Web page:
Bill McHenry: Bloom & Narrow Margin
Ben Monder/Bill McHenry
Brooklyn tenor man Bill McHenry can teeter on the lip of sonic extremity, but he's also well-versed in the art of post-Coleman Hawkins full-bodied-ness. These albums reveal him in two remarkably contrasting modes. McHenry's Bloom duo disc with guitarist Ben Monder is completely dedicated to mood and emotional expression, developing at an exceedingly unhurried pace. Not so much a solid step as a bodiless spirit-float. Monder is a core member of McHenry's quartet, but now the pair find themselves cast adrift from a rhythm section.
The title cut immediately establishes a sense of foreboding, the somber uncurling of a deathly petal. Monder can't escape the reverberational legacy of Bill Frisell, his preferred act being to emit suspended tones while McHenry grows bittersweet, savoring his own rich tone. They bleed together into "Ice Fields," McHenry thistly, the pair agreeing on a key climactic point where they connect with a mournful wailing.
The album has an authentic live-in-the-room acoustic, moving into a central cluster of pieces that swim towards becalmed waters, reducing to minimal gestures as a pregnant aura is gently formed. "Food Chain" has a cyclic pileup that recalls Pat Metheny playing Steve Reich (on "Electric Counterpoint"), as McHenry ebbs and flows in sympathy with Monder's patterns.
How's this for a title? "The Shimmering Now That Breathes You." It's perfectly appropriate for the music's eternal glissando nature, until McHenry makes a shocking entry to close, sounding just like a motherless seal pup.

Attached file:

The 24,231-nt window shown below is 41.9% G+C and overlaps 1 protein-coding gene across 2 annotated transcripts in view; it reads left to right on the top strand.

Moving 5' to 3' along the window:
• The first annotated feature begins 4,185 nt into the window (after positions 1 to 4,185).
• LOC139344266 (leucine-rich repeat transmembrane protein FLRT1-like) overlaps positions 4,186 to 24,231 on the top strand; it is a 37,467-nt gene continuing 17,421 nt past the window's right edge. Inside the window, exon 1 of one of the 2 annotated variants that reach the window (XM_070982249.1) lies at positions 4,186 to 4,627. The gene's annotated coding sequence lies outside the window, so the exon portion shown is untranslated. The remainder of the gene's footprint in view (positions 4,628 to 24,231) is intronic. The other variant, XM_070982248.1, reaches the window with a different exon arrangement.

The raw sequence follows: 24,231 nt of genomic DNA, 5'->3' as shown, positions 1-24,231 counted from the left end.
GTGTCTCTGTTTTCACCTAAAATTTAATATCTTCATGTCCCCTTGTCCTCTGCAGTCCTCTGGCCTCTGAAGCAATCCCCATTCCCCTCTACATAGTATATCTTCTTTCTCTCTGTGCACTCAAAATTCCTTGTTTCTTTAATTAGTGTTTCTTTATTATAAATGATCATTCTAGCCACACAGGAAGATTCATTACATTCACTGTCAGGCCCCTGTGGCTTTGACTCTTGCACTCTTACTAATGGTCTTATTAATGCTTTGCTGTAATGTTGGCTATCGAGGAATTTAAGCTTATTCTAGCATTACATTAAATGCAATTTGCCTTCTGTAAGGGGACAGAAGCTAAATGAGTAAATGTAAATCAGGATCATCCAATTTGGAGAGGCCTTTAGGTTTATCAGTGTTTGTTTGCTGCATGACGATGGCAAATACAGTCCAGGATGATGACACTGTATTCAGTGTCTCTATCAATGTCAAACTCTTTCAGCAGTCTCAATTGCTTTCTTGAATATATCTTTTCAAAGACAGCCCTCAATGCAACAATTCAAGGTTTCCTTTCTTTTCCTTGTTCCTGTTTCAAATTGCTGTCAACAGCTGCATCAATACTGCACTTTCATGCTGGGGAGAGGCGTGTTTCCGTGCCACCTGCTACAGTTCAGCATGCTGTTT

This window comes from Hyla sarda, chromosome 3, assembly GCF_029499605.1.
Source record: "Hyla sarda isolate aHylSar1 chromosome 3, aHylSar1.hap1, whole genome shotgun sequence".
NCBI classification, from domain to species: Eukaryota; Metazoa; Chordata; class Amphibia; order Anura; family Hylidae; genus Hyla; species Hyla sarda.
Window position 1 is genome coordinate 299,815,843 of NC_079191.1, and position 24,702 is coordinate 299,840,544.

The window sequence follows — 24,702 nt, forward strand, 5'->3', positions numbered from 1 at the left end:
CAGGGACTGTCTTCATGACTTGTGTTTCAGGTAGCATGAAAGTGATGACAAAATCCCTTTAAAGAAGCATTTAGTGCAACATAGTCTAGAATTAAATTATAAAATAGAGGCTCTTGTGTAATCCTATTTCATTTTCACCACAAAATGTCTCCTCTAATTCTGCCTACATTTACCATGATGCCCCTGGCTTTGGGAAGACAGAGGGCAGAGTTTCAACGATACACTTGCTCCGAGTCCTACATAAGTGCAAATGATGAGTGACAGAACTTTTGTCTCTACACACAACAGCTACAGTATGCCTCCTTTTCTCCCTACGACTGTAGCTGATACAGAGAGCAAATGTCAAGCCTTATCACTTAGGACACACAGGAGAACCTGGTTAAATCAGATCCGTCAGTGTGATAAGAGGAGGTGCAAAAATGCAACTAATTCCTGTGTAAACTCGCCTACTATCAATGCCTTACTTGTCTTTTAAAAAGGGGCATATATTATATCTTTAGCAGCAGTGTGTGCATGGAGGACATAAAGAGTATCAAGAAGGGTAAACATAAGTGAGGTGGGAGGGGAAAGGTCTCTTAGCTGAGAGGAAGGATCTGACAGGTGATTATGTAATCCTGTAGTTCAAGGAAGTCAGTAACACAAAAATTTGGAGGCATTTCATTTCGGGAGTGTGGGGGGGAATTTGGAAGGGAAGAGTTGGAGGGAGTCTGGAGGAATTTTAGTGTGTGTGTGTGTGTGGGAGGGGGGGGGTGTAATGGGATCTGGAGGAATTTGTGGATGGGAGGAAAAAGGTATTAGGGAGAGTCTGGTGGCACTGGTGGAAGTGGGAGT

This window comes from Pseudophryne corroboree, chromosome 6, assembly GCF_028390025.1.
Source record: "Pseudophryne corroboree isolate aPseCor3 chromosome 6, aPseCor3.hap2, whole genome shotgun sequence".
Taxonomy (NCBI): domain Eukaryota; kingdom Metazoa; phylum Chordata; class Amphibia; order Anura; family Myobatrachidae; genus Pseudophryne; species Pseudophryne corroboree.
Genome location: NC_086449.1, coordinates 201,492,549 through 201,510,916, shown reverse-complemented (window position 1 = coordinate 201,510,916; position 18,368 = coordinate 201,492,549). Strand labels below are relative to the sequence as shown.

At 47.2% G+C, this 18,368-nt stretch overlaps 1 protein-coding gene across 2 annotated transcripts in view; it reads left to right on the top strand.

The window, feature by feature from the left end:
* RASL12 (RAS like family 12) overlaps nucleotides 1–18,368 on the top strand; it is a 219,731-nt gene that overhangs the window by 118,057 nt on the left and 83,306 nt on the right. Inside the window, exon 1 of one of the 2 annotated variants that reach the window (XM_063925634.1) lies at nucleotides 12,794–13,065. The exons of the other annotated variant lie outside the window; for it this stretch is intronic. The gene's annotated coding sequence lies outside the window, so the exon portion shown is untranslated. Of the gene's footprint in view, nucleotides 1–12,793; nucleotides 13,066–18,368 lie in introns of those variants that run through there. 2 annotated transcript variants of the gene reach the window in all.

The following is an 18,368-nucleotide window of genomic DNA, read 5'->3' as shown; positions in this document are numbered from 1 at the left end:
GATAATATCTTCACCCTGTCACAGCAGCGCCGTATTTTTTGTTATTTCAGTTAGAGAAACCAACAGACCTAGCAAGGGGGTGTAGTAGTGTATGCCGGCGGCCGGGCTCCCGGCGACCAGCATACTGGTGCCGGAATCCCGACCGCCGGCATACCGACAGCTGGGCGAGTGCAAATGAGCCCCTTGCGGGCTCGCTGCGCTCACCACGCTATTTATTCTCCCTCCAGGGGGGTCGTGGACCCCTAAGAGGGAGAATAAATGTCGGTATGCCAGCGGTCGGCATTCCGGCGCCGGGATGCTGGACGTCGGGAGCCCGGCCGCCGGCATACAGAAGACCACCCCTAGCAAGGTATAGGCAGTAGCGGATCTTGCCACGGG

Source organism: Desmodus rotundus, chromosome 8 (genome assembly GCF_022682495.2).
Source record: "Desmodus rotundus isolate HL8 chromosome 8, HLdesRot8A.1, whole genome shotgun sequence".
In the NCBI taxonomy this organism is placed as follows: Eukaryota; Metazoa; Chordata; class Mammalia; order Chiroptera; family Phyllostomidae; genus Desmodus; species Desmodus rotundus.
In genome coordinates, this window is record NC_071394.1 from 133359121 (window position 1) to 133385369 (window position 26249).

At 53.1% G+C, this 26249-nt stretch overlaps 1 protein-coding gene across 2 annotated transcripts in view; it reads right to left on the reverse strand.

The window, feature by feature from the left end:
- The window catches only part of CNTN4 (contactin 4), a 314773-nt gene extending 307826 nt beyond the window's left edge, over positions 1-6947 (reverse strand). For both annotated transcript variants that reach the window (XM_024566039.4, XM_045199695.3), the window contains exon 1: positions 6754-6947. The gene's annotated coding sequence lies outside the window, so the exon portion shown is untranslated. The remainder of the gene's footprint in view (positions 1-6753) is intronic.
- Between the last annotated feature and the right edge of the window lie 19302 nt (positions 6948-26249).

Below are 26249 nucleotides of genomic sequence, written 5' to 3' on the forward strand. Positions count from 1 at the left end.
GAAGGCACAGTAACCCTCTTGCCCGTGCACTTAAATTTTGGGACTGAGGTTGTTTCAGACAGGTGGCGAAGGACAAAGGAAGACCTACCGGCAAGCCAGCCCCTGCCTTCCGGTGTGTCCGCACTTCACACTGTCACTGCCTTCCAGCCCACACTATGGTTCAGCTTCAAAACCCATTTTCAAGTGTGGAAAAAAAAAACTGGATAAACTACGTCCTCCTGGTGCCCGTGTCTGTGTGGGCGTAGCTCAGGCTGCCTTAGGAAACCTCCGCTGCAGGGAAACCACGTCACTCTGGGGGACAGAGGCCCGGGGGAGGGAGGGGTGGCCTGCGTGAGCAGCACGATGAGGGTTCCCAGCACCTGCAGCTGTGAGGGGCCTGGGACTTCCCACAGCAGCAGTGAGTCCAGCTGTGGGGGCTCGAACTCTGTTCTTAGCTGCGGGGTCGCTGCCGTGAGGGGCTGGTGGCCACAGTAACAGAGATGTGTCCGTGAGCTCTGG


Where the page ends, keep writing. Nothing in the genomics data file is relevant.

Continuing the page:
Guitarist Andrew Green's Narrow Margin features McHenry standing proud in a completely different light. Green leads a barreling ensemble that also includes trumpeter Russ Johnson and trombonist JC Sanford in the frontline. The leader is mostly responsible for the tunes, all of which lurk dangerously in a noir alley. Most of them operate at the car chase level, packed with boldly hacking themes that are intricately entangled yet lusty. Surely Green has named the disc after Richard Fleischer's 1952 movie of dark doings?
The power potential of McHenry's horn is captured here with more recording veracity, the microphone surely lodged deep inside his flesh wound. Urgent vitality and velocity pervade. Green updates the '50s to now, the music always suggesting post-midnight activities, bustling and sleek, possessing an assured glide. The guitarist is at his caustic best soloing on "Short Cut," with McHenry ripping out to follow. The tenor man delivers repeatedly, always empowered by a grimy conviction.
Tracks and Personnel
Tracks: Bloom; Ice Fields; Chiggers; The Shadow Casts Its Object; Winter; Heliogabalus; Food Chain; Crocodiles; Poppies; The Shimmering Now That Breathes You.
Personnel: Ben Monder: guitar; Bill McHenry: tenor sax.
Tracks: 45 Auto; Midnight Novelette; Miro; Narrow Margin/Taxi Driver; Totally Joe; Short Cut; Black Roses; Honeymoon in Ipswich.
Personnel: Andrew Green: guitar; Bill McHenry: tenor saxophone; Russ Johnson: trumpet; JC Sanford: trombone; John Hebert: bass; Mark Ferber: drums; Benny Cha Cha: Wurlitzer piano (4).